St. Andrew's Church ( The 'English Church')- SITE

Next to Memorial Cottage is the site of  St. Andrew's Episcopal Church and hall, which formed the was situated at the corner of LOCHEND ROAD and WOODNEUK ROAD


In 1895, with the number of English people having moved into Gartcosh, and encouraged by the 'Works' management, the Rector of St. John's in Coatbridge began holding mission services in the village Reading Rooms.
By 1897 the first Episcopal church was built, constructed of corrugated tin. The 'Tin Church' was sited where the present school playground is.

With increasing membership, thoughts were given to establishing a more permanent construction- additionally, the school next door was looking to expand with a rising roll.  Negotiations between both the Church and School authorities started in 1903 and concluded eventually in 1912.

On December 20, 1913 the Foundation Stone was laid by Mrs. Herbert Beard, who was presented with a silver mounted mallet by D. Walton, Architect. The building was completed in 1914.

The Church continued to thrive and in 1925 a hall was built.




IN THIS WEDDING PHOTOGRAPH FROM 1938 , Memorial Cottage, The Church Hall and the Church can be seen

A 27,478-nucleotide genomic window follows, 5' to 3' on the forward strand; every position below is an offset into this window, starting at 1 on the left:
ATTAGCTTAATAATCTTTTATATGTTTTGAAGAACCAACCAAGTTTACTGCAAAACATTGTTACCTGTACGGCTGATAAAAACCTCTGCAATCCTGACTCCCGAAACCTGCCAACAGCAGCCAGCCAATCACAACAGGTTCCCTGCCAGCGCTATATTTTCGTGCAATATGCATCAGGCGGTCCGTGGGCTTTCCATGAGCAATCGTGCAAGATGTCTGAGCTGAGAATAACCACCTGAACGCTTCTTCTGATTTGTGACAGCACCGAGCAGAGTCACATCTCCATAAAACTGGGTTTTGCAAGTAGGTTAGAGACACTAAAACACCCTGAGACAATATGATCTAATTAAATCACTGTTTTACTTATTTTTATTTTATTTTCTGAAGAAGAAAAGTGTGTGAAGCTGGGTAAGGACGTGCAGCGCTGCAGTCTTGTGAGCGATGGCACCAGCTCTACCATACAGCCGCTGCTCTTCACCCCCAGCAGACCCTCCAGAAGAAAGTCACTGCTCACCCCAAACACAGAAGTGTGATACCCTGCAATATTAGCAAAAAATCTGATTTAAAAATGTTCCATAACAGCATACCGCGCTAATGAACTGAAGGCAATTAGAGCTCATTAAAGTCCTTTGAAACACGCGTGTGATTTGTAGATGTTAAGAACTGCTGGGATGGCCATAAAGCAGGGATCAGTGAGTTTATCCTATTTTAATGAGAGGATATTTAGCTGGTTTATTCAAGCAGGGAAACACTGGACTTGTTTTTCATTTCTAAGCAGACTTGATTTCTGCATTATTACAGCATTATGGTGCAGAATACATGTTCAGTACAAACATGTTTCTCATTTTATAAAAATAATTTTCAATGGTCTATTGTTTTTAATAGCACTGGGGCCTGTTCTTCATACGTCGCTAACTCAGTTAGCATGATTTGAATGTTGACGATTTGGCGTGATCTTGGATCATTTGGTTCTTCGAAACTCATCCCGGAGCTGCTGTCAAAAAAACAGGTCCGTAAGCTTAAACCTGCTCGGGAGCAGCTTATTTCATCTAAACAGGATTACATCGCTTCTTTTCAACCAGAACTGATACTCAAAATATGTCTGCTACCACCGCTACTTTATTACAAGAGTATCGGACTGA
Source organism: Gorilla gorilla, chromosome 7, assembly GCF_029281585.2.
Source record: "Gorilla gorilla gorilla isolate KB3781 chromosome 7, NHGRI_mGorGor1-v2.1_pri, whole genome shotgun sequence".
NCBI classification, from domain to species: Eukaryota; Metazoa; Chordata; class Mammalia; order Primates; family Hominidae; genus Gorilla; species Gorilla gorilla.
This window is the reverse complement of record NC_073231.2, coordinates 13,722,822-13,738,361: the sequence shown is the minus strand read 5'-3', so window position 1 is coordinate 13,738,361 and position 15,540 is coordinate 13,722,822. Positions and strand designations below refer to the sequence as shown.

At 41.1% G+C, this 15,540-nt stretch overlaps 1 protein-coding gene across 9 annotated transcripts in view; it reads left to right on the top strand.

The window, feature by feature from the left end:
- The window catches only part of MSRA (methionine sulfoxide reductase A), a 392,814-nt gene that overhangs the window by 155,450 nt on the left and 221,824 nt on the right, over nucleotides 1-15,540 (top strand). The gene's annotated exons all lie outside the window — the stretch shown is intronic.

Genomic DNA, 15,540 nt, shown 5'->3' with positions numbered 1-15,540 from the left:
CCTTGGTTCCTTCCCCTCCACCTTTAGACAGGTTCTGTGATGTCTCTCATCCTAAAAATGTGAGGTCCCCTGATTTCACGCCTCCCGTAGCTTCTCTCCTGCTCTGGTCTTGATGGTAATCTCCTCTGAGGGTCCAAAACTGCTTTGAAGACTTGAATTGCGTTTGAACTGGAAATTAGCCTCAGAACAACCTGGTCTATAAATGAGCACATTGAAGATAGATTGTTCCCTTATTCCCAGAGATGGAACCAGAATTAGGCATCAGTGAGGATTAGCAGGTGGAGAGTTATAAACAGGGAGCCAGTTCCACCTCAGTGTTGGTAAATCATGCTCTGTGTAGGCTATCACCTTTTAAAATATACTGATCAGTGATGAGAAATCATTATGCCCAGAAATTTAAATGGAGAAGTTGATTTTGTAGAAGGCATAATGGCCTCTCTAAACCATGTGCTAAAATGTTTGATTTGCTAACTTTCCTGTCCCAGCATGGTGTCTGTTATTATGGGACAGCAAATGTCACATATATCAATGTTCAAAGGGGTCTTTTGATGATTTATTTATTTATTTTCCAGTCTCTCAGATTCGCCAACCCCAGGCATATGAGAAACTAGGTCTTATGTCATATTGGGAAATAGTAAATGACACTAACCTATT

The stained glass windows in the church were erected in memory of Norman Moybray. Mr. & Mrs. Thomas McCreight, Mr. & Mrs. Herbert Beard and daughter.

In 1936, Rev. G.W. Gunn was appointed,  permission was given to rent 5, Manor Road, and a telephone was installed to assist him go about his business - one of the first telephones in the village.

During WW2, an air raid shelter was constructed in the ground next to the church (in Woodneuk Road) and it was agreed that, spare ground along from the shelter would be made available for allotment gardens - at an annual rent equivalent to 5p.

Membership and the finances of the church declined gradually in the post-war years. By 1967, consideration was given to disposing of the spare ground (air raid shelter site) and also the church hall. In 1974, agreement was reached to sell the hall for demolition.

The church finally closed in 1994 and sold for development - it was eventually demolished in 1997 and the congregation amalgamated with St. Paul & St. John in Airdrie.